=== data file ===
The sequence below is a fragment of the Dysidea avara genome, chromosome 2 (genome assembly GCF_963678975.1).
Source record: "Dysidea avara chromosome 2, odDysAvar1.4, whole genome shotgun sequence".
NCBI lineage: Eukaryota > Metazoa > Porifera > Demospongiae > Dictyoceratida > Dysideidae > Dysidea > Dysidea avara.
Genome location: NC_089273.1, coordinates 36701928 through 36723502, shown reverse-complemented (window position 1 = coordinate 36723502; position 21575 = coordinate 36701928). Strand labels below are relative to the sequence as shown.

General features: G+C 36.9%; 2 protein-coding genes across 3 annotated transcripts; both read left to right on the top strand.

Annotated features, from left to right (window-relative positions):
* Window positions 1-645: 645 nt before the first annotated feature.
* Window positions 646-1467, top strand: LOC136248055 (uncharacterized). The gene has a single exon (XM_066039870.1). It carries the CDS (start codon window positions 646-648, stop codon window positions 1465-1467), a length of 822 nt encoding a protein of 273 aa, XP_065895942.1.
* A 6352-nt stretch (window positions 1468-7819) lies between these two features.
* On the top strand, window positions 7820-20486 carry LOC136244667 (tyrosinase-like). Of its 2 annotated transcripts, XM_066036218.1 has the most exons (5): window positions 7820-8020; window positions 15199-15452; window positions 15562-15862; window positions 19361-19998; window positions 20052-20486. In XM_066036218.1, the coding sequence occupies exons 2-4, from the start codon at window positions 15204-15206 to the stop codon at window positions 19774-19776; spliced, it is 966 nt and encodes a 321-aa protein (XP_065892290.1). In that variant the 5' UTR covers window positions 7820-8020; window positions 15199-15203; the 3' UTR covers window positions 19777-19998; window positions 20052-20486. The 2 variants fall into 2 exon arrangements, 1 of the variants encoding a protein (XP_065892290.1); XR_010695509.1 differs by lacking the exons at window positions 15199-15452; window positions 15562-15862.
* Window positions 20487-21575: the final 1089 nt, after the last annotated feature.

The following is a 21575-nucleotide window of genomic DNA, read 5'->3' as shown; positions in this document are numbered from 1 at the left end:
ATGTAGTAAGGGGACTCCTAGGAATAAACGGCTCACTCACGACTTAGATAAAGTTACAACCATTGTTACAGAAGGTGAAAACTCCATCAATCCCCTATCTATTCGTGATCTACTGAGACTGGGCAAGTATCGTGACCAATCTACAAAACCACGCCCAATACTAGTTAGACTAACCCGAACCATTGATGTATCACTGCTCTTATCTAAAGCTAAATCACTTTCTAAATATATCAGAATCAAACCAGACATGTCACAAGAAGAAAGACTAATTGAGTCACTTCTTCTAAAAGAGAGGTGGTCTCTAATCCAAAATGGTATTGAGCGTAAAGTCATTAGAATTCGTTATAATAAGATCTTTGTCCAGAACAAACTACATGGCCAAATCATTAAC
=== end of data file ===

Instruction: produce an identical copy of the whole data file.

The sequence below is a fragment of the Dysidea avara genome, chromosome 2 (genome assembly GCF_963678975.1).
Source record: "Dysidea avara chromosome 2, odDysAvar1.4, whole genome shotgun sequence".
NCBI lineage: Eukaryota > Metazoa > Porifera > Demospongiae > Dictyoceratida > Dysideidae > Dysidea > Dysidea avara.
Genome location: NC_089273.1, coordinates 36701928 through 36723502, shown reverse-complemented (window position 1 = coordinate 36723502; position 21575 = coordinate 36701928). Strand labels below are relative to the sequence as shown.

General features: G+C 36.9%; 2 protein-coding genes across 3 annotated transcripts; both read left to right on the top strand.

Annotated features, from left to right (window-relative positions):
* Window positions 1-645: 645 nt before the first annotated feature.
* Window positions 646-1467, top strand: LOC136248055 (uncharacterized). The gene has a single exon (XM_066039870.1). It carries the CDS (start codon window positions 646-648, stop codon window positions 1465-1467), a length of 822 nt encoding a protein of 273 aa, XP_065895942.1.
* A 6352-nt stretch (window positions 1468-7819) lies between these two features.
* On the top strand, window positions 7820-20486 carry LOC136244667 (tyrosinase-like). Of its 2 annotated transcripts, XM_066036218.1 has the most exons (5): window positions 7820-8020; window positions 15199-15452; window positions 15562-15862; window positions 19361-19998; window positions 20052-20486. In XM_066036218.1, the coding sequence occupies exons 2-4, from the start codon at window positions 15204-15206 to the stop codon at window positions 19774-19776; spliced, it is 966 nt and encodes a 321-aa protein (XP_065892290.1). In that variant the 5' UTR covers window positions 7820-8020; window positions 15199-15203; the 3' UTR covers window positions 19777-19998; window positions 20052-20486. The 2 variants fall into 2 exon arrangements, 1 of the variants encoding a protein (XP_065892290.1); XR_010695509.1 differs by lacking the exons at window positions 15199-15452; window positions 15562-15862.
* Window positions 20487-21575: the final 1089 nt, after the last annotated feature.

The following is a 21575-nucleotide window of genomic DNA, read 5'->3' as shown; positions in this document are numbered from 1 at the left end:
ATGTAGTAAGGGGACTCCTAGGAATAAACGGCTCACTCACGACTTAGATAAAGTTACAACCATTGTTACAGAAGGTGAAAACTCCATCAATCCCCTATCTATTCGTGATCTACTGAGACTGGGCAAGTATCGTGACCAATCTACAAAACCACGCCCAATACTAGTTAGACTAACCCGAACCATTGATGTATCACTGCTCTTATCTAAAGCTAAATCACTTTCTAAATATATCAGAATCAAACCAGACATGTCACAAGAAGAAAGACTAATTGAGTCACTTCTTCTAAAAGAGAGGTGGTCTCTAATCCAAAATGGTATTGAGCGTAAAGTCATTAGAATTCGTTATAATAAGATCTTTGTCCAGAACAAACTACATGGCCAAATCATTAAC